A write up by Shri Ramanuja Naik in SAMBHASHANA SANDESHAH, Samskrit monthly, Bengaluru – 560 085, Septmber 2010.        


Meet Shri Harish Chandra, 22. He has passed the Indian Administrative Service (IAS) examination this year. His mother Gita Devi works as a domestic help and his father is a daily wages labourer. They live in Otters Line, a hutment near Kingsway Camp, Delhi, Bharat. It is the hard work that Harish had put in all along which brought about this glory. Because of poverty Harish was about to drop out of school when he reached Class 7. But he did not. He worked in a grocery to earn money needed to continue his studies. Once he cleared Class 11, he began taking tuition for kids around. This way, he completed his Post Graduation. The Principal of his college advised him to prepare for the IAS. Harish, as is his practice, put his entire energy in the competitive exam and was selected for IAS in the very first attempt. His dream came true. Of course, thanks to hard work. He says his inspiration was Shri Govind Jaisawal, son of a rickshawman. Govind had, in a similar manner, cleared the IAS in 2006.   PATHEYA KANN, Hindi magazine, Jaipur,  August 16, 2010 / IBN Live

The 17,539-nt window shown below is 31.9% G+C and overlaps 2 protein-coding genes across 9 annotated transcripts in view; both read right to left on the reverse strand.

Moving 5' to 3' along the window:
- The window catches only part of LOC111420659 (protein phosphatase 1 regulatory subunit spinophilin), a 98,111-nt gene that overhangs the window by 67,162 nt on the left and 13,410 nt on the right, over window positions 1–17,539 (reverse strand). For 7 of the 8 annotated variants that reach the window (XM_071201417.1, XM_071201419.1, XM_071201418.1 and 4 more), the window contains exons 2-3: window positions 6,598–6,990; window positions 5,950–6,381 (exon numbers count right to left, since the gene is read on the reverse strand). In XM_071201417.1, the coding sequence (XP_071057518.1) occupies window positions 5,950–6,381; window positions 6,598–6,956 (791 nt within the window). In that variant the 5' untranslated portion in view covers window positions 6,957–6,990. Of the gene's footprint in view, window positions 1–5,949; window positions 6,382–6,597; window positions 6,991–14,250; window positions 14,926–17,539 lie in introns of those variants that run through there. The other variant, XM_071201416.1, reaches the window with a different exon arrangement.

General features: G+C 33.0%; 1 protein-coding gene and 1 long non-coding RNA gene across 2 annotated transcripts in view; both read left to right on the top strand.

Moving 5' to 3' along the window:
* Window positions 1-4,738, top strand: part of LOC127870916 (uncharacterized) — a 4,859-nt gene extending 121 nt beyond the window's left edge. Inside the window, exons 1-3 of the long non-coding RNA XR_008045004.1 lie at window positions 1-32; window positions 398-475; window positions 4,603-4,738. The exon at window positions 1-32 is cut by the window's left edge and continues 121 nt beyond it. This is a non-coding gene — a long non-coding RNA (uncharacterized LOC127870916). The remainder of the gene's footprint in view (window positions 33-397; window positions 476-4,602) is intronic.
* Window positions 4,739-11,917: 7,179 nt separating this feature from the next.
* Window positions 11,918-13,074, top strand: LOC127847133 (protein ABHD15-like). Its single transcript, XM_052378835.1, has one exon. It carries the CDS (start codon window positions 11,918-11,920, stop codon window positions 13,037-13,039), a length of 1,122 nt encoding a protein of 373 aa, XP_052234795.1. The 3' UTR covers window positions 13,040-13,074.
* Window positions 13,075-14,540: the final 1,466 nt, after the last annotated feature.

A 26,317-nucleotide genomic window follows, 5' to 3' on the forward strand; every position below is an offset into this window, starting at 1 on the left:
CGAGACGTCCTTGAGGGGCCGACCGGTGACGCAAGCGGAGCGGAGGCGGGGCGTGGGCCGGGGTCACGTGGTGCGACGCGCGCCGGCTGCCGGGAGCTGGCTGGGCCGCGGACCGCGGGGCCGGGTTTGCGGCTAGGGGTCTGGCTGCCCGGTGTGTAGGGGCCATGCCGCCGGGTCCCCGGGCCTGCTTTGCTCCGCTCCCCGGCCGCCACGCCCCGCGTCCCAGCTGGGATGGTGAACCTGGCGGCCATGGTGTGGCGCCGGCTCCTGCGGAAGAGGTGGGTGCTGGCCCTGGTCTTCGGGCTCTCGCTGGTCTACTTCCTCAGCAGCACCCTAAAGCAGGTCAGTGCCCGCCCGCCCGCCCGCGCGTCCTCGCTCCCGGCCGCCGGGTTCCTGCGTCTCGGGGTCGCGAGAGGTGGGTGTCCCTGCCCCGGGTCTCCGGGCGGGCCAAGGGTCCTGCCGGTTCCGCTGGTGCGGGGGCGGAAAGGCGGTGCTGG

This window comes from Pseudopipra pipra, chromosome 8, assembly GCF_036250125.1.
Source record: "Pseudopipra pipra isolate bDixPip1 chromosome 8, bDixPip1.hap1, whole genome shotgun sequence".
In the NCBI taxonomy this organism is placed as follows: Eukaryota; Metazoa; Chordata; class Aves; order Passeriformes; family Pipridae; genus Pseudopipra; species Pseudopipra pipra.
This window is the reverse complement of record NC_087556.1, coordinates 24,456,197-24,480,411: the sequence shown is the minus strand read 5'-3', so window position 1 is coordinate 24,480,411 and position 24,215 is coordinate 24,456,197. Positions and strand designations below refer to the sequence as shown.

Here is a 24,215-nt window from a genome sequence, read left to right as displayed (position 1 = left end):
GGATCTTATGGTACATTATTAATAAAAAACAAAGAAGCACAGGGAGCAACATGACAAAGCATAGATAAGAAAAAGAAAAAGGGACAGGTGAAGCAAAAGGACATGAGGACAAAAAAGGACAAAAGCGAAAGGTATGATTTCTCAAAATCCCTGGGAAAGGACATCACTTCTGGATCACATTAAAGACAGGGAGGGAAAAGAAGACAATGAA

Thirty five undergraduate students from seven engineering colleges, four in Bangalore and three in Hyderabad, have done something that would have been unthinkable even a few years ago. One of the five satellites carried by the PSLV-C15 launched on July 12, 2010, is a Pico satellite named `Studsat', which weighs less than 1.5 Kg. A Pico sat is a miniaturized artificial satellite. This is the first time in India that a Pico sat with an imaging camera has been designed, fabricated and built by students, under the guidance of scientists from the Indian Space Research Organization (ISRO). The idea behind this exercise was to provide students an opportunity to understand the mission aspects and gain hands-on experience in building a work satellite. Satellites launches by ISRO have always attracted public attention. But it was the Chandrayaan-1 launch in October 2008 that fired the imagination of students. The outcome was an impressive increase in the number of young men and women showing interest in space research. The decision to sacrifice precious payload to accommodate the demonstration satellites shows that ISRO is playing for the future. With Chandrayaan-2 and human space flight in prospect, it is clear that rising India's future is very bright. From an editorial in ANDAMAN WAVE, English fortnightly, Port Blair, July 31, 2010.